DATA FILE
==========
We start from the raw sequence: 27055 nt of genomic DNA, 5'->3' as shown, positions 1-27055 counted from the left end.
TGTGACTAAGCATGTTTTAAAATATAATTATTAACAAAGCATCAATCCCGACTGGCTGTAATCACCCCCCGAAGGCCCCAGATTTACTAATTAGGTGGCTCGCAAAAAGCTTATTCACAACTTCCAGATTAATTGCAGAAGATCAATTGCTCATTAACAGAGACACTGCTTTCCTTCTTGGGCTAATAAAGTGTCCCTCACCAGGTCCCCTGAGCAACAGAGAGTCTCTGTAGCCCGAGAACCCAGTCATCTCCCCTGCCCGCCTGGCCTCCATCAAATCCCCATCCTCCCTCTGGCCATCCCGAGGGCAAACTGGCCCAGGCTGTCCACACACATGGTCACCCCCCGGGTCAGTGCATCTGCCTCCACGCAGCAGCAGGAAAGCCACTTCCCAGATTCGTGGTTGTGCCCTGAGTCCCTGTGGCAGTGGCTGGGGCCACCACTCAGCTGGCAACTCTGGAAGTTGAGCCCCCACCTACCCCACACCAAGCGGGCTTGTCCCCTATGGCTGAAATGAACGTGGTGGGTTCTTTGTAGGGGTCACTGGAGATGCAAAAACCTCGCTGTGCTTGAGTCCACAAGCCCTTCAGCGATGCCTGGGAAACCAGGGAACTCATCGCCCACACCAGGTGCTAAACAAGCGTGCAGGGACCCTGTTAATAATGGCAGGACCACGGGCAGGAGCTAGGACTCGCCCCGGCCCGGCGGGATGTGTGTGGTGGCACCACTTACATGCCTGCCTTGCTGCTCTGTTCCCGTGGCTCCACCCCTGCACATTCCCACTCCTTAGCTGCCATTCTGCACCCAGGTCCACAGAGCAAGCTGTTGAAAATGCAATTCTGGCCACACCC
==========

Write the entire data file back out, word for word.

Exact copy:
We start from the raw sequence: 27055 nt of genomic DNA, 5'->3' as shown, positions 1-27055 counted from the left end.
TGTGACTAAGCATGTTTTAAAATATAATTATTAACAAAGCATCAATCCCGACTGGCTGTAATCACCCCCCGAAGGCCCCAGATTTACTAATTAGGTGGCTCGCAAAAAGCTTATTCACAACTTCCAGATTAATTGCAGAAGATCAATTGCTCATTAACAGAGACACTGCTTTCCTTCTTGGGCTAATAAAGTGTCCCTCACCAGGTCCCCTGAGCAACAGAGAGTCTCTGTAGCCCGAGAACCCAGTCATCTCCCCTGCCCGCCTGGCCTCCATCAAATCCCCATCCTCCCTCTGGCCATCCCGAGGGCAAACTGGCCCAGGCTGTCCACACACATGGTCACCCCCCGGGTCAGTGCATCTGCCTCCACGCAGCAGCAGGAAAGCCACTTCCCAGATTCGTGGTTGTGCCCTGAGTCCCTGTGGCAGTGGCTGGGGCCACCACTCAGCTGGCAACTCTGGAAGTTGAGCCCCCACCTACCCCACACCAAGCGGGCTTGTCCCCTATGGCTGAAATGAACGTGGTGGGTTCTTTGTAGGGGTCACTGGAGATGCAAAAACCTCGCTGTGCTTGAGTCCACAAGCCCTTCAGCGATGCCTGGGAAACCAGGGAACTCATCGCCCACACCAGGTGCTAAACAAGCGTGCAGGGACCCTGTTAATAATGGCAGGACCACGGGCAGGAGCTAGGACTCGCCCCGGCCCGGCGGGATGTGTGTGGTGGCACCACTTACATGCCTGCCTTGCTGCTCTGTTCCCGTGGCTCCACCCCTGCACATTCCCACTCCTTAGCTGCCATTCTGCACCCAGGTCCACAGAGCAAGCTGTTGAAAATGCAATTCTGGCCACACCC